Raptor Technologies recently acquired SchoolPass. This acquisition promises to continue the positive impact the platform is making on schools by making data easier to collect and monitor in real-time and digitally transforming school operations.
The digitalization of critical campus data can help schools focus on emergency prevention by using automation, while thousands of administrative hours can be deployed to much needed educational matters and helping students. Such a platform can provide more real-time awareness of who is on campus, from students and staff to visitors and parents, and it includes information such as who these individuals are and if they should actually be there.
Creating a frictionless link between parent, student and attendance data allows school communities to create and manage a single “active” attendance record for every student from the time they arrive on campus to the time they leave.
This process is driven by a paperless, uninterrupted flow of data which includes planned schedules, enrollment, changes and “last seen” campus scans in order to create official attendance records in an efficient and timely manner.
“With this digitized process, exceptions are now immediately available to potentially avoid emergencies,” says David Rogers, chief marketing officer at Raptor.
Attendance automation provides a real-time, accurate accounting of where students are, especially during an emergency, and allows teachers to reclaim lost instructional time and remove administrative burden of manual attendance. The platform automatically merges parent and front-office attendance changes into the teacher’s attendance dashboard, with the aim of keeping students accountable by providing insight into truancy and hall pass activity and abuse.
Rogers explains “baseline” or on-campus attendance scans allow schools to know exactly who is on campus between morning drop-off and the start of the office school day.
A dismissal management feature ensures students are being dismissed with the correct dismissal option at the end of the school day, be it carline, walkers, bus or activities, and it keeps track of who has left the campus at the end of the day.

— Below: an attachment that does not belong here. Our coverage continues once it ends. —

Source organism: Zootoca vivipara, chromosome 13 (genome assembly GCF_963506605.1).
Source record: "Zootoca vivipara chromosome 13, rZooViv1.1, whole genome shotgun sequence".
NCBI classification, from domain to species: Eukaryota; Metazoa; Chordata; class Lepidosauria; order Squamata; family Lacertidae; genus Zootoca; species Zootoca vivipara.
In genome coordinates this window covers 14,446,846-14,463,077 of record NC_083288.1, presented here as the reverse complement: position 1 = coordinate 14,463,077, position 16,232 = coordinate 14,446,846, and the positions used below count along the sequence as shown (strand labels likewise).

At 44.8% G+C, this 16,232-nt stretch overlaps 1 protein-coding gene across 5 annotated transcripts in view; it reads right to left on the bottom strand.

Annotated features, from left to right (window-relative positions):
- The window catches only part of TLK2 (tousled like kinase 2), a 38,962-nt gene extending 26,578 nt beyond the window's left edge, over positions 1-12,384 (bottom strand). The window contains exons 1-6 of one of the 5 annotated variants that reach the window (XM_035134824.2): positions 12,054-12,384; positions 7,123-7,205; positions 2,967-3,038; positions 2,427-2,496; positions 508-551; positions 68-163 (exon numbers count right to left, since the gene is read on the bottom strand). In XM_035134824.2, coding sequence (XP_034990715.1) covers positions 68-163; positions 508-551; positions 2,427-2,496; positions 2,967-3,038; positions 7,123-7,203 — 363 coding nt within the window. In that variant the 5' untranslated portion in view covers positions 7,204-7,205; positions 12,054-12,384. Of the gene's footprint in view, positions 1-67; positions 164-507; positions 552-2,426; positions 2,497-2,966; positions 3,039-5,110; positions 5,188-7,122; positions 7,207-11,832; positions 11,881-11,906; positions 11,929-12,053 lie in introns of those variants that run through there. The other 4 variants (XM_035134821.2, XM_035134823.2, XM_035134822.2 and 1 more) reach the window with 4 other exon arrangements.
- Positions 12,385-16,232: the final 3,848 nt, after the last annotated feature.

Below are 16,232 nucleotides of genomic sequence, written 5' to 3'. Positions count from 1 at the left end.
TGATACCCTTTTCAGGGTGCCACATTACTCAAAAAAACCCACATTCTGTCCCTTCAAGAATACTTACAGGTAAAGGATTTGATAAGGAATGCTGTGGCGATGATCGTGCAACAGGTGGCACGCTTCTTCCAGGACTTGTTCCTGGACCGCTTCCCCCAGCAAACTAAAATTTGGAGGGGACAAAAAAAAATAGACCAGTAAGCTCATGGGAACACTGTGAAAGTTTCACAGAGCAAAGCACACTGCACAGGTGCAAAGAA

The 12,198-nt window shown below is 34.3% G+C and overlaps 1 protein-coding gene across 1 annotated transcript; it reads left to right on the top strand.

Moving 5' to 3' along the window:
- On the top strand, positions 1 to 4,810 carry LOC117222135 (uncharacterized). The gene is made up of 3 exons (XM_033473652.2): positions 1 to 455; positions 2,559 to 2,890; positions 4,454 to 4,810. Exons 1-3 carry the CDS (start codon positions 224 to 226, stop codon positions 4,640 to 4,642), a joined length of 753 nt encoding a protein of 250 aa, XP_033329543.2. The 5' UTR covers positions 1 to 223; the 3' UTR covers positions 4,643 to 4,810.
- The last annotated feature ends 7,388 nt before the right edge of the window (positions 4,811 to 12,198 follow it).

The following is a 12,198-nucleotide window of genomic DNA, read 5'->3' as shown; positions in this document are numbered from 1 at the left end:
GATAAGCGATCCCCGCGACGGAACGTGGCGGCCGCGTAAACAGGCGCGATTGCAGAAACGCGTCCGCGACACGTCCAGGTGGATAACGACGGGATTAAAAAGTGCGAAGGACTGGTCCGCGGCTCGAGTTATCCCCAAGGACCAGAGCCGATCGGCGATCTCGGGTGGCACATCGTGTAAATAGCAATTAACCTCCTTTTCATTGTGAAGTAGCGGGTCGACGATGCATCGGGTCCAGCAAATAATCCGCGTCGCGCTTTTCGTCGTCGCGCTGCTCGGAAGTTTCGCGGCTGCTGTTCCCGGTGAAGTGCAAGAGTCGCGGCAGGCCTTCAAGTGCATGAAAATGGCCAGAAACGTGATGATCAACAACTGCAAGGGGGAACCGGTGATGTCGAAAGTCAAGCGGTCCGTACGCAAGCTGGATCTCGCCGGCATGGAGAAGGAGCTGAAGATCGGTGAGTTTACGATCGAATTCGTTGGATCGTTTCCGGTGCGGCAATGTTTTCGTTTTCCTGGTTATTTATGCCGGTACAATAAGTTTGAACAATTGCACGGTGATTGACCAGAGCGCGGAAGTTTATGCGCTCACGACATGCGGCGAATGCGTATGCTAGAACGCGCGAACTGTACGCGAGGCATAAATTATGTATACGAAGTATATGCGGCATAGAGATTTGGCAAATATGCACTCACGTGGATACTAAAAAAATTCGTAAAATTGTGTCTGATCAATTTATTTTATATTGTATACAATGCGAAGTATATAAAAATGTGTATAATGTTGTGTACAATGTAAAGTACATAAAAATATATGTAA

It also automates the parent pickup process, keeps track of students on buses and participating in activities, and keeps parents informed, especially when buses leave the campus and, optionally, when students are checked into aftercare or afterschool activities.
“School administrators have more timely data available about who is on their campus, especially during emergencies,” Rogers says, noting the ability to have parents schedule and manage future attendance changes via a SIS-connected school app.
He points out the various ways parents can receive attendance, and emergency and non-emergency messages from the school app as well.
“It also reduces the manual, error-prone way of managing student arrival, attendance and dismissal instructions,” Rogers says. “The applications can be further enhanced by ingesting historical movement and attendance data to highlight potential risks.”
He adds organizations such as the CDC, with whom Raptor has already engaged, would also be able to pull timelier K-12 attendance trends to detect potential regional wellness risk areas.
Robert Williams, Jr., a systems analyst and Raptor administrator for Memphis-Shelby County Schools, points out digitalization efforts help replace tasks like the primary pen-and-paper task of recording and providing late arrival tardy slips, which is a time-consuming procedure that reduced a student’s class time.
He says the initial stakeholder for implementing the digitalization project was the Department of Safety and Security, centered on visitor management and the sex offender alerts.
“Raptor’s tardy write-back to PowerSchool feature reduced workloads and increased office worker productivity, and having the ability to screen for potential sex offenders satisfied one of the district’s goals of providing safety for both students and staff,” he says.
He explains platform benefits further by sharing an easily identified advantage administrators received with digitalization, which is the electronic recording and retrieval of data points.
“Administrators replaced the volumes of sign-in notebooks used for school-based and district staff,” Williams says. “Finally, administrators can retrieve essential data points to monitor and manage staff attendance during the workday.”
From his tenure of two decades with the district as an IT professional across departments and as the project coordinator for the implementation of the Raptor system, Williams says the process of building a solid strategy begins with assembling an interdepartmental review team.
“This team can identify the capabilities of any automation and determine if the application meets both district and department goals,” he explains.
All-in-all, the schools using this technology will experience a safer and more efficient environment through real-time data collections and the automation of many tedious practices.